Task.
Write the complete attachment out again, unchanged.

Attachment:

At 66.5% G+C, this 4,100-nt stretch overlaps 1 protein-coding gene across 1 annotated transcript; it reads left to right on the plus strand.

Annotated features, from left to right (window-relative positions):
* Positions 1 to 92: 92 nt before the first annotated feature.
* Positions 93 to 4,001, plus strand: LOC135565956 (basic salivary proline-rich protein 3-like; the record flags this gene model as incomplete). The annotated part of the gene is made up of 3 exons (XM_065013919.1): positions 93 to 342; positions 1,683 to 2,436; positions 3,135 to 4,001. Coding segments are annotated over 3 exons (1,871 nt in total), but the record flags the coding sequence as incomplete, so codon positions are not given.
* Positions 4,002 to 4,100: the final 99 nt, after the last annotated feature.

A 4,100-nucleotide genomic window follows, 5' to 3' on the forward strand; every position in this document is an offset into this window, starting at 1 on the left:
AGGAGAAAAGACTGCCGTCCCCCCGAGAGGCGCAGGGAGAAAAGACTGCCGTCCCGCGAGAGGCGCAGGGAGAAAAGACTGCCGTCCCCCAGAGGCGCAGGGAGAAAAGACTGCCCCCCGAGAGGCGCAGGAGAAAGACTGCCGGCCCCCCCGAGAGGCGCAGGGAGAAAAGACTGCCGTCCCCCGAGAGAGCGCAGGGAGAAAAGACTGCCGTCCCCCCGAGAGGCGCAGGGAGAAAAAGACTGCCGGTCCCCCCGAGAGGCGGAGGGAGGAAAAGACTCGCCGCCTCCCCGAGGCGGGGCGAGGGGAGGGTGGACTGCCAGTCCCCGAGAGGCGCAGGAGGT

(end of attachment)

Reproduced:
At 66.5% G+C, this 4,100-nt stretch overlaps 1 protein-coding gene across 1 annotated transcript; it reads left to right on the plus strand.

Annotated features, from left to right (window-relative positions):
* Positions 1 to 92: 92 nt before the first annotated feature.
* Positions 93 to 4,001, plus strand: LOC135565956 (basic salivary proline-rich protein 3-like; the record flags this gene model as incomplete). The annotated part of the gene is made up of 3 exons (XM_065013919.1): positions 93 to 342; positions 1,683 to 2,436; positions 3,135 to 4,001. Coding segments are annotated over 3 exons (1,871 nt in total), but the record flags the coding sequence as incomplete, so codon positions are not given.
* Positions 4,002 to 4,100: the final 99 nt, after the last annotated feature.

A 4,100-nucleotide genomic window follows, 5' to 3' on the forward strand; every position in this document is an offset into this window, starting at 1 on the left:
AGGAGAAAAGACTGCCGTCCCCCCGAGAGGCGCAGGGAGAAAAGACTGCCGTCCCGCGAGAGGCGCAGGGAGAAAAGACTGCCGTCCCCCAGAGGCGCAGGGAGAAAAGACTGCCCCCCGAGAGGCGCAGGAGAAAGACTGCCGGCCCCCCCGAGAGGCGCAGGGAGAAAAGACTGCCGTCCCCCGAGAGAGCGCAGGGAGAAAAGACTGCCGTCCCCCCGAGAGGCGCAGGGAGAAAAAGACTGCCGGTCCCCCCGAGAGGCGGAGGGAGGAAAAGACTCGCCGCCTCCCCGAGGCGGGGCGAGGGGAGGGTGGACTGCCAGTCCCCGAGAGGCGCAGGAGGT